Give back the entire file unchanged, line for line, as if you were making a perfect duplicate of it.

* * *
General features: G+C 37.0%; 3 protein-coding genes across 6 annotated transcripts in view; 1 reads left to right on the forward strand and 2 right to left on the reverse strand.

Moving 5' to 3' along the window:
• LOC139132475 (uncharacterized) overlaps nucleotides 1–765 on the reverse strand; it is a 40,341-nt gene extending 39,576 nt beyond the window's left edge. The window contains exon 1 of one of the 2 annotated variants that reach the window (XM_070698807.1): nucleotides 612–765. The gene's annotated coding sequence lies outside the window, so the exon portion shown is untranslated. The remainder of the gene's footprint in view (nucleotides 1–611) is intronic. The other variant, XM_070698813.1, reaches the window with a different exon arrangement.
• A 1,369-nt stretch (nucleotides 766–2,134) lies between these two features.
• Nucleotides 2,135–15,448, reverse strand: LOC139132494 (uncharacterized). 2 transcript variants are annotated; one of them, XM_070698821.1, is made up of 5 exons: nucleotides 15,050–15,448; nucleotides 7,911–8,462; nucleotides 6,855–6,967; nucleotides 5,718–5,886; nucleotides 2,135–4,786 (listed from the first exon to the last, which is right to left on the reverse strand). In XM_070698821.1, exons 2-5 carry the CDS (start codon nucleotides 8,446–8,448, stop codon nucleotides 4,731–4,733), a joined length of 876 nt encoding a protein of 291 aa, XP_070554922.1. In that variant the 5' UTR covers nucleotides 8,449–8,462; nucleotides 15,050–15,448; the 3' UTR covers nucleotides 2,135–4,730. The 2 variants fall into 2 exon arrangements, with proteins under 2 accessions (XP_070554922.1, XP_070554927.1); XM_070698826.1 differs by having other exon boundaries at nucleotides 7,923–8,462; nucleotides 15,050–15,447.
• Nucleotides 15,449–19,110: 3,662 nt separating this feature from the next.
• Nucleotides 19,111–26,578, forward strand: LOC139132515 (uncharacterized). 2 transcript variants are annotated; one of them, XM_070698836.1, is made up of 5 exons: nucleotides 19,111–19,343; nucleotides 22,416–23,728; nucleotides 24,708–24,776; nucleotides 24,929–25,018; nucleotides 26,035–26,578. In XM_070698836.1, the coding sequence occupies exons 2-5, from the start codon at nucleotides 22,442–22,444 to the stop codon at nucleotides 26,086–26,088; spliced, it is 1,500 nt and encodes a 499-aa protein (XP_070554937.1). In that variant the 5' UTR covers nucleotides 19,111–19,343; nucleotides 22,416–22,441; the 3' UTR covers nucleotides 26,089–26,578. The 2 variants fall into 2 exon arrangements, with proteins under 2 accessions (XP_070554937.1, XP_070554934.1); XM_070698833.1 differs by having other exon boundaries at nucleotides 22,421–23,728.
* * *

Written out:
General features: G+C 37.0%; 3 protein-coding genes across 6 annotated transcripts in view; 1 reads left to right on the forward strand and 2 right to left on the reverse strand.

Moving 5' to 3' along the window:
• LOC139132475 (uncharacterized) overlaps nucleotides 1–765 on the reverse strand; it is a 40,341-nt gene extending 39,576 nt beyond the window's left edge. The window contains exon 1 of one of the 2 annotated variants that reach the window (XM_070698807.1): nucleotides 612–765. The gene's annotated coding sequence lies outside the window, so the exon portion shown is untranslated. The remainder of the gene's footprint in view (nucleotides 1–611) is intronic. The other variant, XM_070698813.1, reaches the window with a different exon arrangement.
• A 1,369-nt stretch (nucleotides 766–2,134) lies between these two features.
• Nucleotides 2,135–15,448, reverse strand: LOC139132494 (uncharacterized). 2 transcript variants are annotated; one of them, XM_070698821.1, is made up of 5 exons: nucleotides 15,050–15,448; nucleotides 7,911–8,462; nucleotides 6,855–6,967; nucleotides 5,718–5,886; nucleotides 2,135–4,786 (listed from the first exon to the last, which is right to left on the reverse strand). In XM_070698821.1, exons 2-5 carry the CDS (start codon nucleotides 8,446–8,448, stop codon nucleotides 4,731–4,733), a joined length of 876 nt encoding a protein of 291 aa, XP_070554922.1. In that variant the 5' UTR covers nucleotides 8,449–8,462; nucleotides 15,050–15,448; the 3' UTR covers nucleotides 2,135–4,730. The 2 variants fall into 2 exon arrangements, with proteins under 2 accessions (XP_070554922.1, XP_070554927.1); XM_070698826.1 differs by having other exon boundaries at nucleotides 7,923–8,462; nucleotides 15,050–15,447.
• Nucleotides 15,449–19,110: 3,662 nt separating this feature from the next.
• Nucleotides 19,111–26,578, forward strand: LOC139132515 (uncharacterized). 2 transcript variants are annotated; one of them, XM_070698836.1, is made up of 5 exons: nucleotides 19,111–19,343; nucleotides 22,416–23,728; nucleotides 24,708–24,776; nucleotides 24,929–25,018; nucleotides 26,035–26,578. In XM_070698836.1, the coding sequence occupies exons 2-5, from the start codon at nucleotides 22,442–22,444 to the stop codon at nucleotides 26,086–26,088; spliced, it is 1,500 nt and encodes a 499-aa protein (XP_070554937.1). In that variant the 5' UTR covers nucleotides 19,111–19,343; nucleotides 22,416–22,441; the 3' UTR covers nucleotides 26,089–26,578. The 2 variants fall into 2 exon arrangements, with proteins under 2 accessions (XP_070554937.1, XP_070554934.1); XM_070698833.1 differs by having other exon boundaries at nucleotides 22,421–23,728.